Gene drive technology: what species should we make extinct today?
Why are Bill Gates and the US military involved?
—Freedom includes the natural right to resist and reject any technology that endangers life.
A passionate and dedicated scientist says, “I have a plan. By manipulating genes, we can make invasive rodents extinct, on an island where humans are living.”
In the next fraction of a second, a flurry of questions pops up and jumps up.
The overarching question is:
Does this mean genetic manipulation can make ANY species extinct?
Welcome to the world of gene drive technology.
Here is a passage from Gene Drive Files, a vital site with an enormous amount of referenced information on the subject:
“Gene drives are a gene-editing application that allows genetic engineers to drive a single artificial trait through an entire population by ensuring that all of an organism’s offspring carry that trait. For example, recent experiments are fitting mice with ‘daughterless’ gene drives that will cascade through mouse populations so that only male pups are born, ensuring that the population becomes extinct after a few generations.”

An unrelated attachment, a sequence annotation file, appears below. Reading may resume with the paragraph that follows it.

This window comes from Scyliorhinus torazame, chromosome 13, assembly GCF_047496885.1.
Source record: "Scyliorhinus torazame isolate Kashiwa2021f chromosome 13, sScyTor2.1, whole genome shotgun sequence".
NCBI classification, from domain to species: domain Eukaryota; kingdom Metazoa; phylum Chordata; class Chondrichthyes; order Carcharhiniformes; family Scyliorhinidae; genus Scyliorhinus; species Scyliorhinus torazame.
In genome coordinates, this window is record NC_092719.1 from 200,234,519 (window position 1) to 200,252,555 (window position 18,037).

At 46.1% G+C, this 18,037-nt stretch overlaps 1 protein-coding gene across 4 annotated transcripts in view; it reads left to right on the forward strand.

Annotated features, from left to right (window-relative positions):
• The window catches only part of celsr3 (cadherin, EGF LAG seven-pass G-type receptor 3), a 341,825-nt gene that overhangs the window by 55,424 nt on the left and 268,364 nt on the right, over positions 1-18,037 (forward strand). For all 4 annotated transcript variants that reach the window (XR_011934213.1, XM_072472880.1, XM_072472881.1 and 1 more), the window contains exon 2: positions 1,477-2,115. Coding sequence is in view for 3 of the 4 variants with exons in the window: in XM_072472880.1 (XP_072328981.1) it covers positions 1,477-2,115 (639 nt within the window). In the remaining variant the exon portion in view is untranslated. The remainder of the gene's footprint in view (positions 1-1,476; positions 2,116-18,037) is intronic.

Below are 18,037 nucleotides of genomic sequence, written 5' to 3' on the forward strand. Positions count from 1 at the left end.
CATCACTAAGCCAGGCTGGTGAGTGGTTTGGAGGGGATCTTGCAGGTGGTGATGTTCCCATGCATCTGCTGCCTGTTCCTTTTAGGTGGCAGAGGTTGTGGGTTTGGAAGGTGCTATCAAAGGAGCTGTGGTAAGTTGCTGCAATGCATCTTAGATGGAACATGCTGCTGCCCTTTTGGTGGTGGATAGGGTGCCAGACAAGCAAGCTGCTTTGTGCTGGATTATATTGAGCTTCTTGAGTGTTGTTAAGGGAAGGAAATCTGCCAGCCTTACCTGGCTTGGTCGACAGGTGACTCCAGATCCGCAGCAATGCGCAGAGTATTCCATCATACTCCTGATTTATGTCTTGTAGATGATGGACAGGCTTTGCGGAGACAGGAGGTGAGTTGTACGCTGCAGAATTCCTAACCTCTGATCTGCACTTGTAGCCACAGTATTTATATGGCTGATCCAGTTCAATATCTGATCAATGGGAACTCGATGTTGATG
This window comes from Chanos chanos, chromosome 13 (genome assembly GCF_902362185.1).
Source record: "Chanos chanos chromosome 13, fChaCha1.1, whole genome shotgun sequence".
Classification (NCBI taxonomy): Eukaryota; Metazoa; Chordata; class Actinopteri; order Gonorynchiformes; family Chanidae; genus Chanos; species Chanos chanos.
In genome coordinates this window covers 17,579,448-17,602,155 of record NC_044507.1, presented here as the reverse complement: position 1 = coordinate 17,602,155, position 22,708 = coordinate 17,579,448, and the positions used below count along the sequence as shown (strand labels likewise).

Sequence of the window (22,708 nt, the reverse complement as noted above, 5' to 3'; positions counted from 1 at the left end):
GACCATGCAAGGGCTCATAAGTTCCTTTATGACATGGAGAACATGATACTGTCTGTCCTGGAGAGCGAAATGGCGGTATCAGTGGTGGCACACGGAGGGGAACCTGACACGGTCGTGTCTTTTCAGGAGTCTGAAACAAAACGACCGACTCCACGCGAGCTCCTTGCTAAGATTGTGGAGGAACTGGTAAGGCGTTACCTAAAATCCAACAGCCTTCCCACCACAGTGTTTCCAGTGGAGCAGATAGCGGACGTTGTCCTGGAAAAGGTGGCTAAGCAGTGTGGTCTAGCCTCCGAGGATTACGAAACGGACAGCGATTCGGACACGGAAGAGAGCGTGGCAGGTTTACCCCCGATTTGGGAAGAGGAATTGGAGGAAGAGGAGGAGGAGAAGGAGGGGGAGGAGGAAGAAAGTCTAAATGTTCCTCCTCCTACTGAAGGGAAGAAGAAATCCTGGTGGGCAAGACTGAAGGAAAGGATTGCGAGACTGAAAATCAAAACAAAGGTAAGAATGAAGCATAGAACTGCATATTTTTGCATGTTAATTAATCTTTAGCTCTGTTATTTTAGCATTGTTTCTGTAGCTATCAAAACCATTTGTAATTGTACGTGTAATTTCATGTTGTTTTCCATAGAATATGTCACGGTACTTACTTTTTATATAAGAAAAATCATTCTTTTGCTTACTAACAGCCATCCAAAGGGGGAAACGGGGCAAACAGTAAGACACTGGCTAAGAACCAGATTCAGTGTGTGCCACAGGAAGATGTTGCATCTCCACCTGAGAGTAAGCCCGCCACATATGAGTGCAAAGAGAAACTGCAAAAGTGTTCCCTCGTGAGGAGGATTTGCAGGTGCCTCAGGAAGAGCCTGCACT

“Proponents have framed gene drives as a breakthrough tool for eradicating pests or invasive species. However, the Gene Drive Files reveal that these ‘conservation’ efforts are primarily supported by military funds.”
So it appears the answer is yes. Gene drive technology could be deployed to wipe out troublesome plant-parasites, weeds, crops, animal pests, animals, and…humans. Mull that over with your morning coffee.
Several years ago, the UN was considering a recommendation to call a moratorium on the use of gene drives. Here is what the Gene Drive Files reports about that tussle and the appearance of Bill Gates on the scene:
“Documents received under Freedom of Information requests reveal that the Bill and Melinda Gates Foundation paid a private agriculture and biotechnology PR firm $1.6 million for activities on Gene Drives. This included running a covert ‘advocacy coalition’ which appears to have intended to skew the only UN expert process addressing gene drives…”
“Following global calls in December 2016 from Southern countries and over 170 organizations for a UN moratorium on gene drives, emails to gene drive advocates received under a freedom of Information request by Prickly Research reveal that a private public affairs firm ‘Emerging Ag’ received funds from the Bill and Melinda Gates Foundation to co-ordinate the ‘fight back against gene drive moratorium proponents’.”
There’s more from the Gene Drive Files. It involves the military:
“A trove of emails (The Gene Drive Files) from leading U.S. gene drive researchers reveals that the U.S. Military is taking the lead in driving forward gene drive development.”